However, the little girl (whose name changed from Neylgin to Natalia to Gisela to Nineth and finally landed on Neylgin Natalia) was born. The labor was intense, Gigsa unsurprisingly weak due to the life-sucking pregnancy. She and many of the health center workers were certain she wouldn't be able to finish the job... She did, though, coached along by the director of the health center.  She is now the most devoted of mothers, falling in love daily with Natalia's chin, nose, feet, and gurgling noises. My boyfriend and I visit her, and after the customary coffee I spend an hour on Gigsa's hard bed staring at her sleeping miracle or cuddling her throughout the house while she and Leonel do all the talking.

         Gigsa cannot keep a secret to save her life, energized as she becomes by passing on the latest chisme but you tell her everything anyways because she is always quick with a witty or raunchy reply. She is also the best listener. She looks right into your big eyes with her infinite night-sky ones and you know she wants to understands you, even when she can't quite.
         Her family bakes and decorates birthday cakes for the town to make extra money. For Gigsa's birthday, they made a chocolate cake with pineapple filling. It was delicious. 

Monday, August 4, 2014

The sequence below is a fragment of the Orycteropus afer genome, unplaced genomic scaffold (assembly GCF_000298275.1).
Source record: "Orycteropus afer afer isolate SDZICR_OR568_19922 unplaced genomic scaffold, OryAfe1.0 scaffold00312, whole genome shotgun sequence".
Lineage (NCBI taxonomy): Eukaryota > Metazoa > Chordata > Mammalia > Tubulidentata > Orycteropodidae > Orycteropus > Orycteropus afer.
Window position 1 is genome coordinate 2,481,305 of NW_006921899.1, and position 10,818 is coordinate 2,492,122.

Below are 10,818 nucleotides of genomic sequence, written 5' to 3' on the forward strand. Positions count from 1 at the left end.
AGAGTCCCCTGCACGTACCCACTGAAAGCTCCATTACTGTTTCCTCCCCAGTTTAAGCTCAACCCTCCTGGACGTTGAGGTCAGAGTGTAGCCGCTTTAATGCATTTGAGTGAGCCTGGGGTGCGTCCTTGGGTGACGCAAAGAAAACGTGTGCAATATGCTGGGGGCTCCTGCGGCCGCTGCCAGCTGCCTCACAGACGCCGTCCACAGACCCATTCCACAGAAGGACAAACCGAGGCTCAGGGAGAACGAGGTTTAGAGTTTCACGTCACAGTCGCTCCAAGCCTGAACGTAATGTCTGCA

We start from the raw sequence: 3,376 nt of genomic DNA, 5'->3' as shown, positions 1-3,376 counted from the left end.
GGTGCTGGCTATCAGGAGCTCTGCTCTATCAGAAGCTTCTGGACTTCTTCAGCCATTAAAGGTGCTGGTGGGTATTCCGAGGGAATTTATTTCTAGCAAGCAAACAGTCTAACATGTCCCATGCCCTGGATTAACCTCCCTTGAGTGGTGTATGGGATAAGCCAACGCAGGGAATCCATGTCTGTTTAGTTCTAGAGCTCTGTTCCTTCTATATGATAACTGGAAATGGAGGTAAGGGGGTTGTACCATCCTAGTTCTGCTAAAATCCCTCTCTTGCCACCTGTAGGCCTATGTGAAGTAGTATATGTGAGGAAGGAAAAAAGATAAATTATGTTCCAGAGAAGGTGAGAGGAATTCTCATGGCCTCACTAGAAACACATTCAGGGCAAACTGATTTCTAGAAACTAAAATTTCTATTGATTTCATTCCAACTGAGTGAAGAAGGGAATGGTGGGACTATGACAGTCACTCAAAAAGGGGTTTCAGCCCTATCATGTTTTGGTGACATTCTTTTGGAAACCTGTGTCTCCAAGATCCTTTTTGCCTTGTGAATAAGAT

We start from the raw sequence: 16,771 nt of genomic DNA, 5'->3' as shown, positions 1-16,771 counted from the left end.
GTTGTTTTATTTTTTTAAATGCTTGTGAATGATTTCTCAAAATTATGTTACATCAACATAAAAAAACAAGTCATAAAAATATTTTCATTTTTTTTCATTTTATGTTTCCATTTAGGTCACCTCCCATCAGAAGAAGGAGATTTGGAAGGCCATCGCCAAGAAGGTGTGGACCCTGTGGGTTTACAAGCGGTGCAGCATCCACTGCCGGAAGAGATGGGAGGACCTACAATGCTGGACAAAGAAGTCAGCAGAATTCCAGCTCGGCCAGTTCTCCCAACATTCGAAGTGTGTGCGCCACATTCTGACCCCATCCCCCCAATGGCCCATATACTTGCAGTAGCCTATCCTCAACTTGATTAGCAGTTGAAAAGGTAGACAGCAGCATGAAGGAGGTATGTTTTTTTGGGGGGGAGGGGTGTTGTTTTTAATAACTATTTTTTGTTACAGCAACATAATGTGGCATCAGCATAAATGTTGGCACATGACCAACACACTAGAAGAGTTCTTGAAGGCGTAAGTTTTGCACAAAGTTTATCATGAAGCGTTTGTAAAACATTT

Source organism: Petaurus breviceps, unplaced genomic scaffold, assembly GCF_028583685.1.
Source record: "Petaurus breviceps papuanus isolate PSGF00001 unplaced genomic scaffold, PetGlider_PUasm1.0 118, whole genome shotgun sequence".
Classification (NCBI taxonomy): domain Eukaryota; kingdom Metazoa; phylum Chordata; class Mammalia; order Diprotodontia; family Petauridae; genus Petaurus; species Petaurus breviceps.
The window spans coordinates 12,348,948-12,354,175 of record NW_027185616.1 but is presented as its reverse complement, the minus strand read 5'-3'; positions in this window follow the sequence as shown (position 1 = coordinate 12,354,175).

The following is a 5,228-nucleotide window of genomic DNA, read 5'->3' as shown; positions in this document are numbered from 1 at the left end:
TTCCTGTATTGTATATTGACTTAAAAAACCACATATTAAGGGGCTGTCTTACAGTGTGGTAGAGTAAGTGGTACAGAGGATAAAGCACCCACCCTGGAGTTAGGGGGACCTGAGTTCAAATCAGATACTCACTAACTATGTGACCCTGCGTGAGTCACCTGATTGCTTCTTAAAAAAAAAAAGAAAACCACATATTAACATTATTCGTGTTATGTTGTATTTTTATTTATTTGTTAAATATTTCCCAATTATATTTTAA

Somber in his thoughtfulness, I felt a connection with him immediately. The ability to open up to his soft and probing eyes, the eagerness with which he absorbed a new idea. His lack of defensiveness; I believe they call it humility. His ears and nose are prominent traits from his father and mother, respectively, and he could never be as handsome with any other feature. He has skin that you can fall into, his hands obviously accustomed to hard work, lacking the near delicate nature of the rest of his physical body. Named for his father, the diminutive “ito” is to distinguish between the two men in conversation and in yelling for either of them in the house.

He is a father himself. Three girls. A husband, too. He would never leave his wife, loves her as much as he did when they married at the age of 15, but there is trouble in paradise. Not to be glib. The situation is complex. They depend on one another and face the same troubles most marriages come to face after 17 years and 3 children. Divorce is not the status quo.

The angst of the universe overcomes him sometimes, and when he was unemployed due to his political affiliations it was the worst. He stopped eating, “por la tristeza”, he said. His only joy came from his youngest child, Camila, who was learning to walk.  They laughed, played, snuggled together, were permanently attached at the literal hip.